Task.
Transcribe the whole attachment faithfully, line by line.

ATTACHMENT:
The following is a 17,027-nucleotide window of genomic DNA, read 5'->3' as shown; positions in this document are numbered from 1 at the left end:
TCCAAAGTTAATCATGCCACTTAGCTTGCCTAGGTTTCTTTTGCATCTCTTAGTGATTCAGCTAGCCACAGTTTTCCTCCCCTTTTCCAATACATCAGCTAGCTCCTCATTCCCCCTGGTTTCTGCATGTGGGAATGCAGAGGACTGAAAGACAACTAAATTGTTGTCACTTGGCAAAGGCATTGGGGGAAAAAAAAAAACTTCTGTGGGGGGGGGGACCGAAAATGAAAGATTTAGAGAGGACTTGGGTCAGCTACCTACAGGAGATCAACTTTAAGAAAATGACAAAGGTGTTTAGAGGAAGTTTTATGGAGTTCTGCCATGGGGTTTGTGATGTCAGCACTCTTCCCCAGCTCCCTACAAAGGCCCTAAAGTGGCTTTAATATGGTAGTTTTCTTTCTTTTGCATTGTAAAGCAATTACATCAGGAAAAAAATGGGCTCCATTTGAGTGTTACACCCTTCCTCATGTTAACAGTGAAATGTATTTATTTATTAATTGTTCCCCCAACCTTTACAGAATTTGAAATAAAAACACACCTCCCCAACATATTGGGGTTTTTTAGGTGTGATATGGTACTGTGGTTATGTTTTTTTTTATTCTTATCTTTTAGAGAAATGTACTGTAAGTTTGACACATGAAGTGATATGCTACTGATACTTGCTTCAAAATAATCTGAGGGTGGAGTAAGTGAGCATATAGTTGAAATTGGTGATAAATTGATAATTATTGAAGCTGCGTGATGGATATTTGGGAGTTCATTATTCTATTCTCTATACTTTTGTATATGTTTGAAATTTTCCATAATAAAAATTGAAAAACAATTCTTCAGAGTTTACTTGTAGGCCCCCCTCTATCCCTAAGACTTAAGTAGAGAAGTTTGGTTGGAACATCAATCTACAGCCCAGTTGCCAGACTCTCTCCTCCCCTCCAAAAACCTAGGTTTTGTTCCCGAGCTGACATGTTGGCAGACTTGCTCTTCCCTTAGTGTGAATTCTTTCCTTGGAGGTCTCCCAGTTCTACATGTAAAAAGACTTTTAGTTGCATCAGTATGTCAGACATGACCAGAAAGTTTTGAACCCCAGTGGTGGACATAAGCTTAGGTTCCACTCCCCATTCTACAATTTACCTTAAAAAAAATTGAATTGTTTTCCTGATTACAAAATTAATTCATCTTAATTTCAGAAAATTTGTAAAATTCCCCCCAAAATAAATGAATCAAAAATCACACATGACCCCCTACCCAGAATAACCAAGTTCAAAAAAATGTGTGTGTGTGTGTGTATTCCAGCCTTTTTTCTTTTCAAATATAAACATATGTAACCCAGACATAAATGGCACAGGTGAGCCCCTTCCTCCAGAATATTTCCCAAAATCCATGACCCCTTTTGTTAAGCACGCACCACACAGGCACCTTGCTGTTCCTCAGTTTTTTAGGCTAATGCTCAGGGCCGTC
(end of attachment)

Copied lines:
The following is a 17,027-nucleotide window of genomic DNA, read 5'->3' as shown; positions in this document are numbered from 1 at the left end:
TCCAAAGTTAATCATGCCACTTAGCTTGCCTAGGTTTCTTTTGCATCTCTTAGTGATTCAGCTAGCCACAGTTTTCCTCCCCTTTTCCAATACATCAGCTAGCTCCTCATTCCCCCTGGTTTCTGCATGTGGGAATGCAGAGGACTGAAAGACAACTAAATTGTTGTCACTTGGCAAAGGCATTGGGGGAAAAAAAAAAACTTCTGTGGGGGGGGGGACCGAAAATGAAAGATTTAGAGAGGACTTGGGTCAGCTACCTACAGGAGATCAACTTTAAGAAAATGACAAAGGTGTTTAGAGGAAGTTTTATGGAGTTCTGCCATGGGGTTTGTGATGTCAGCACTCTTCCCCAGCTCCCTACAAAGGCCCTAAAGTGGCTTTAATATGGTAGTTTTCTTTCTTTTGCATTGTAAAGCAATTACATCAGGAAAAAAATGGGCTCCATTTGAGTGTTACACCCTTCCTCATGTTAACAGTGAAATGTATTTATTTATTAATTGTTCCCCCAACCTTTACAGAATTTGAAATAAAAACACACCTCCCCAACATATTGGGGTTTTTTAGGTGTGATATGGTACTGTGGTTATGTTTTTTTTTATTCTTATCTTTTAGAGAAATGTACTGTAAGTTTGACACATGAAGTGATATGCTACTGATACTTGCTTCAAAATAATCTGAGGGTGGAGTAAGTGAGCATATAGTTGAAATTGGTGATAAATTGATAATTATTGAAGCTGCGTGATGGATATTTGGGAGTTCATTATTCTATTCTCTATACTTTTGTATATGTTTGAAATTTTCCATAATAAAAATTGAAAAACAATTCTTCAGAGTTTACTTGTAGGCCCCCCTCTATCCCTAAGACTTAAGTAGAGAAGTTTGGTTGGAACATCAATCTACAGCCCAGTTGCCAGACTCTCTCCTCCCCTCCAAAAACCTAGGTTTTGTTCCCGAGCTGACATGTTGGCAGACTTGCTCTTCCCTTAGTGTGAATTCTTTCCTTGGAGGTCTCCCAGTTCTACATGTAAAAAGACTTTTAGTTGCATCAGTATGTCAGACATGACCAGAAAGTTTTGAACCCCAGTGGTGGACATAAGCTTAGGTTCCACTCCCCATTCTACAATTTACCTTAAAAAAAATTGAATTGTTTTCCTGATTACAAAATTAATTCATCTTAATTTCAGAAAATTTGTAAAATTCCCCCCAAAATAAATGAATCAAAAATCACACATGACCCCCTACCCAGAATAACCAAGTTCAAAAAAATGTGTGTGTGTGTGTGTATTCCAGCCTTTTTTCTTTTCAAATATAAACATATGTAACCCAGACATAAATGGCACAGGTGAGCCCCTTCCTCCAGAATATTTCCCAAAATCCATGACCCCTTTTGTTAAGCACGCACCACACAGGCACCTTGCTGTTCCTCAGTTTTTTAGGCTAATGCTCAGGGCCGTC